YOUR PICK: Leadville 100 Still the reigning champ.
OUR PICK: Heart lake Well, what could be more romantic than sleeping under the stars on the shores of a heart shaped lake? Load up your pack with the essentials including a box of wine, dark chocolate, candles and a fly rod and head to the James Peak Wilderness. You’ll climb over 2,000 feet in 4.2 miles to reach this dreamy, emerald-green alpine lake.
YOUR PICK: Conundrum Hot Springs Sure, um, but only if you don’t mind sharing that romantic spot with some random naked hippy dude.
OUR PICK: Jonathan Waterman
Waterman is an inspiration plain and simple. He has climbed Denali in the dead of winter, written 11 books and countless articles and created a number of documentary films. He has completed long river descents, difficult wilderness treks and unprecedented mountaineering ascents and has won too many awards to name. Despite all of these accolades, he comes off as someone who is ego-less, authentic—he puts both friends and strangers at ease when he talks about his travels and conservation. He’s smart, yet never condescending; grim when he tells the truths about the environment but still hopeful. Most of all, he’s tireless in wanting to teach what we can do to save the planet and has never been afraid to take a stand.
Waterman grew up in the suburbs of Boston where, as he says, there’s “not much to see in terms of nature unbound.” This, combined with the back to the land movement of the 70s, tuned him on to environmentalism and the reality that “we have a lot of work to do.” Always an explorer, he headed to Alaska at age 19 and has ventured through the outer reaches of the Arctic and the West ever since. Using words and imagery from countless journeys, he has captivated audiences with tales of high adrenaline mountain adventure and has illuminated pressing global cultural and conservation issues with sensitivity, grace and grit.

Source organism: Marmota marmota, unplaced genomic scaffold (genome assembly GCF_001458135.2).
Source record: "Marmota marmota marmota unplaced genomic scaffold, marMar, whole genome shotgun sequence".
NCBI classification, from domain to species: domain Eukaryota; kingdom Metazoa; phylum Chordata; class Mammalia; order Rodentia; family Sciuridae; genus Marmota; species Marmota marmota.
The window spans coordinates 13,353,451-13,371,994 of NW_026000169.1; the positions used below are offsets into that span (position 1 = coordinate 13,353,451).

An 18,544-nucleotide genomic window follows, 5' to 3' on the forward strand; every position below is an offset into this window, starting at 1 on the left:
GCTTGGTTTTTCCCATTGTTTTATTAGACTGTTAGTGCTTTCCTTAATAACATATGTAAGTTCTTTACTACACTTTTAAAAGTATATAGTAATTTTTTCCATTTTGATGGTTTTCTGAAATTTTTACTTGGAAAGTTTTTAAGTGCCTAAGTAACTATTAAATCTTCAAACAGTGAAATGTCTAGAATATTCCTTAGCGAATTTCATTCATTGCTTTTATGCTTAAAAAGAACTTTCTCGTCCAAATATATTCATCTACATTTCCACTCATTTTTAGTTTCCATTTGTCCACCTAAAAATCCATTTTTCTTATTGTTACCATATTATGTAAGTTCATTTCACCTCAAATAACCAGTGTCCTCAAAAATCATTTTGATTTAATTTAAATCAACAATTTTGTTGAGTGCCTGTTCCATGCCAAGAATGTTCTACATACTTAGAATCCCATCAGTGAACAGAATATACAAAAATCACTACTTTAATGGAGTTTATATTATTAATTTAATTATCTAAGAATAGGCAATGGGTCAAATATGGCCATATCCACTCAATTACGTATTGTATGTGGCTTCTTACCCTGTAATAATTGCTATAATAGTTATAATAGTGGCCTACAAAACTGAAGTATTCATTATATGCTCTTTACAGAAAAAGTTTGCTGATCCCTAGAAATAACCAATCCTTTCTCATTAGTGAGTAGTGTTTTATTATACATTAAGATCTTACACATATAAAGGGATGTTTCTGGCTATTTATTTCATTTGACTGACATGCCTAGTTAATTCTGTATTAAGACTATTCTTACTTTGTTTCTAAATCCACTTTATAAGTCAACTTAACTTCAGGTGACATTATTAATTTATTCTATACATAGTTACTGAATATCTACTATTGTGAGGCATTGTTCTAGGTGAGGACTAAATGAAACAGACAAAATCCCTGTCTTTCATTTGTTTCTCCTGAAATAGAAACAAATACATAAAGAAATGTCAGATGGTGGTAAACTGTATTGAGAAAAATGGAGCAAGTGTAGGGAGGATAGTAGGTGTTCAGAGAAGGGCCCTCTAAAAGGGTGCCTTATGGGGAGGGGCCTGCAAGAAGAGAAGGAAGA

His pioneering work to shed light on environmental concerns continues. Right now he is tackling an issue close to home: beginning in 2007, Waterman traveled from the source of the Colorado River to the sea, first by boat and then on foot (once the river ran dry) with photographer Peter McBride. Using stories, imagery and film, the pair are drawing attention to the crisis facing the river and hoping to turn awareness into action. This year, Waterman launched a photographic investigation of 16 drying rivers that connect to the Colorado. “The rivers in the Southwest are so compromised. They just aren’t what they used to be … but we can still save these rivers,” he says.
Waterman’s motivation goes beyond his innate passion for the natural world and writing. “What I’m most proud of is raising my two sons. It’s a huge responsibility. I think about what they are going to inherit—that’s my inspiration.”
YOUR PICK: Renan Ozturk
Renan Ozturk is a sponsored The North Face athlete and an artist, both in his Rock Monkey Art (renanozturk.sites.livebooks.com) and pioneering expedition film work such as the short movie “As It Happens,” which he edited and transmitted live from the mountain during a thrilling climb of Nepal’s 21,320-foot Tawoche.